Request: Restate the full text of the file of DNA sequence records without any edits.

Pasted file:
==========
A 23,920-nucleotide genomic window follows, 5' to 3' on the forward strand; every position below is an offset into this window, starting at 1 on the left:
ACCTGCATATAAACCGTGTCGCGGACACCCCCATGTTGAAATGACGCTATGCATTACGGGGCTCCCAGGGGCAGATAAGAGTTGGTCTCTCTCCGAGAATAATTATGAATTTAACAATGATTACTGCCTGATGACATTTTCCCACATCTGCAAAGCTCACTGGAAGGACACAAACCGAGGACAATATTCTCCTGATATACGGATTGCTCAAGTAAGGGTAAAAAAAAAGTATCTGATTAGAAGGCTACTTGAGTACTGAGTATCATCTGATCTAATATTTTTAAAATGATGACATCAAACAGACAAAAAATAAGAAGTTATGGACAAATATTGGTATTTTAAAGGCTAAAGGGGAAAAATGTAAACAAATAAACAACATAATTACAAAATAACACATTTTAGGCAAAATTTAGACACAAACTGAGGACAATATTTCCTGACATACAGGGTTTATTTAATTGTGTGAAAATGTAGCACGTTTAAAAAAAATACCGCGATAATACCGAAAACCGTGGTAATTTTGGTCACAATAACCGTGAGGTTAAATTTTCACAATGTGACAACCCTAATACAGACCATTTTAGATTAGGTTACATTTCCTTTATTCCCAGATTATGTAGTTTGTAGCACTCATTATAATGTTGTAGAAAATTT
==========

A 23,920-nucleotide genomic window follows, 5' to 3' on the forward strand; every position below is an offset into this window, starting at 1 on the left:
ACCTGCATATAAACCGTGTCGCGGACACCCCCATGTTGAAATGACGCTATGCATTACGGGGCTCCCAGGGGCAGATAAGAGTTGGTCTCTCTCCGAGAATAATTATGAATTTAACAATGATTACTGCCTGATGACATTTTCCCACATCTGCAAAGCTCACTGGAAGGACACAAACCGAGGACAATATTCTCCTGATATACGGATTGCTCAAGTAAGGGTAAAAAAAAAGTATCTGATTAGAAGGCTACTTGAGTACTGAGTATCATCTGATCTAATATTTTTAAAATGATGACATCAAACAGACAAAAAATAAGAAGTTATGGACAAATATTGGTATTTTAAAGGCTAAAGGGGAAAAATGTAAACAAATAAACAACATAATTACAAAATAACACATTTTAGGCAAAATTTAGACACAAACTGAGGACAATATTTCCTGACATACAGGGTTTATTTAATTGTGTGAAAATGTAGCACGTTTAAAAAAAATACCGCGATAATACCGAAAACCGTGGTAATTTTGGTCACAATAACCGTGAGGTTAAATTTTCACAATGTGACAACCCTAATACAGACCATTTTAGATTAGGTTACATTTCCTTTATTCCCAGATTATGTAGTTTGTAGCACTCATTATAATGTTGTAGAAAATTT